Conficker Becoming Less Prevalent: BitDefender
According to BitDefender the security company, which recently released its security report for January 2011, infections from the much-known Conficker virus also called Win32.Worm.Downadup.Gen declined remarkably during January 2011. Specifically, the PC-worm fell in its ranking from No.1 to No.3, accounting for 5.78% of all malware attacks that the company identified during January 2011.
Remarking about this fresh occurrence, Head of Online Threats Lab Catalin Cosoi for BitDefender stated that Conficker had been an extremely widespread threat appearing in several variants during the past few years. The types of destruction it performed ranged from preventing the ability to open websites of security vendors to abusing poorly coded passwords, the chief explained. Techcentral.ie published this on February 9, 2011.
Cosoi further stated that since users were turning away from using Microsoft's Windows XP operating system as well as had improved in their awareness, the implication was that the worm had relatively become less prevalent unlike before. However, people still required keeping on guard to ensure their PCs were wholly secured against possible infection, he added.
Meanwhile, albeit Conficker is somewhat less widespread now, it seems that a new entrant Trojan.Crack.I has partially filled the void.
Talking about this malware, it's a Trojan that essentially disguises as a registration key generator so as to facilitate decoding of the defense mechanisms of shareware applications. Further, it captures data about software which's active on the infected PC, occasionally also creating a backdoor on the machine. And since its appearance has been on No.2, it appears evident that privacy is currently affecting the global scenario of software.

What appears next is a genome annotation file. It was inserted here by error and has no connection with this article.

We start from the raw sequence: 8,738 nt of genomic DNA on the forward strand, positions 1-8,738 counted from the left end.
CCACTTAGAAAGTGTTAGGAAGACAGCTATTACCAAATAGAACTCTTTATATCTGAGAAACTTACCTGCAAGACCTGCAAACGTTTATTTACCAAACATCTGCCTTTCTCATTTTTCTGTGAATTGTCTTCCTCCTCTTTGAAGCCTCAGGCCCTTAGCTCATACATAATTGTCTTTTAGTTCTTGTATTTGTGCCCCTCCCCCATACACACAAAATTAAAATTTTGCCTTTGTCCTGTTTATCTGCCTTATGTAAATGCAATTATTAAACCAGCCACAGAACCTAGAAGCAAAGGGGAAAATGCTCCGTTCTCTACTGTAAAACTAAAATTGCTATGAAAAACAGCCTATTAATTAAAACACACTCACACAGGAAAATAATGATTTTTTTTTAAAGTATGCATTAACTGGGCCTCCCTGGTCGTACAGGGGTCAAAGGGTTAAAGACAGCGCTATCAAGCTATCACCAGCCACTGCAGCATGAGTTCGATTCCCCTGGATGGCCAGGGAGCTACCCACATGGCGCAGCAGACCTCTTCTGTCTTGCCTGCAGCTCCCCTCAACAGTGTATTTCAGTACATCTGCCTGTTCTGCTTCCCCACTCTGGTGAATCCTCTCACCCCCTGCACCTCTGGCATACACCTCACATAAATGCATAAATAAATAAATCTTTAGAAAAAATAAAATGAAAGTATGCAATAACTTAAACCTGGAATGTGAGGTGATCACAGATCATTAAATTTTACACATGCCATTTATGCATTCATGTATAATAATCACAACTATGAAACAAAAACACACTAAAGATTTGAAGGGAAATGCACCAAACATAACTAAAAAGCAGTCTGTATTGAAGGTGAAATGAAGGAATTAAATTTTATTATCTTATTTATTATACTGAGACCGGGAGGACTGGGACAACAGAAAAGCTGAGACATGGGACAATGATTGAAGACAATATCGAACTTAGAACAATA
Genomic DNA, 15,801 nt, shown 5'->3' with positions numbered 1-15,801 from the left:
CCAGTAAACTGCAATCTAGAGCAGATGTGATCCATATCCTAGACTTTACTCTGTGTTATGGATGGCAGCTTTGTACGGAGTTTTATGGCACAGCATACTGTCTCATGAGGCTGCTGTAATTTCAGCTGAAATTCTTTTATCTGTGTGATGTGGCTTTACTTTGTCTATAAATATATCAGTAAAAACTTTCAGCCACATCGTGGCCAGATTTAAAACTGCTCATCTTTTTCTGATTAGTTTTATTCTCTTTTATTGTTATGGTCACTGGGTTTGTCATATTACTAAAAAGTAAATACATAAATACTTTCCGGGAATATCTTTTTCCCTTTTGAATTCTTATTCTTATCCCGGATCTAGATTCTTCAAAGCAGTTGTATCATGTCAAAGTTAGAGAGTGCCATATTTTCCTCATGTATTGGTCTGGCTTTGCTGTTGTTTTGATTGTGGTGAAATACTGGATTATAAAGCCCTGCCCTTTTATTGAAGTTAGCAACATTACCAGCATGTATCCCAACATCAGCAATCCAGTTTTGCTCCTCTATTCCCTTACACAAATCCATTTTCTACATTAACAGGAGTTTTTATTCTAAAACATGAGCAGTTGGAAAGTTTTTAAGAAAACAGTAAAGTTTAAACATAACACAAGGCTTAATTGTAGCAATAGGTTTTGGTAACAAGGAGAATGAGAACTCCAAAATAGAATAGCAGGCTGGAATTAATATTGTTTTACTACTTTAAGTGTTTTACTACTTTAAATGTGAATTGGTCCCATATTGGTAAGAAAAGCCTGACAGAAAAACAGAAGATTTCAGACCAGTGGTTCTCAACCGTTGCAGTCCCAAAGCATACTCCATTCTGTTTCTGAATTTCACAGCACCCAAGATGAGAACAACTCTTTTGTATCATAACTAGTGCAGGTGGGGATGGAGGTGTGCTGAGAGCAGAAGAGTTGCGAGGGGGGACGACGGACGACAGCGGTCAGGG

Moreover, since it has appeared simultaneously on the ten most-prevalent e-threats lists of different countries, it becomes evident that counterfeit software continues to be a hazard across UK, Spain, Germany and Romania.
Meanwhile, BitDefender mentions the names of other e-threats too on its Top 10 Charts, which are: Trojan.AutorunINF.Gen (7.40%) on No.1, and Gen:Variant.Adware.Hotbar.2 (4.26%), Java.Trojan.Downloader.OpenConnection.AI (3.56%) on No.4 and 5 respectively. Additionally, the company lists the e-threats Win32.Sality.OG (2.24%), Gen:Variant.Adware.Hotbar.1 (2.23%), Exploit.CplLnk.Gen (2.19%), Win32.Sality.3 (2.00%), and Win32.Worm.DownadupJob.A (1.92%) that occupied the 6th, 7th, 8th, 9th and 10th positions respectively.
Related article: Conviction of First Felony Spam in Virginia Upheld
» SPAMfighter News - 2/17/2011
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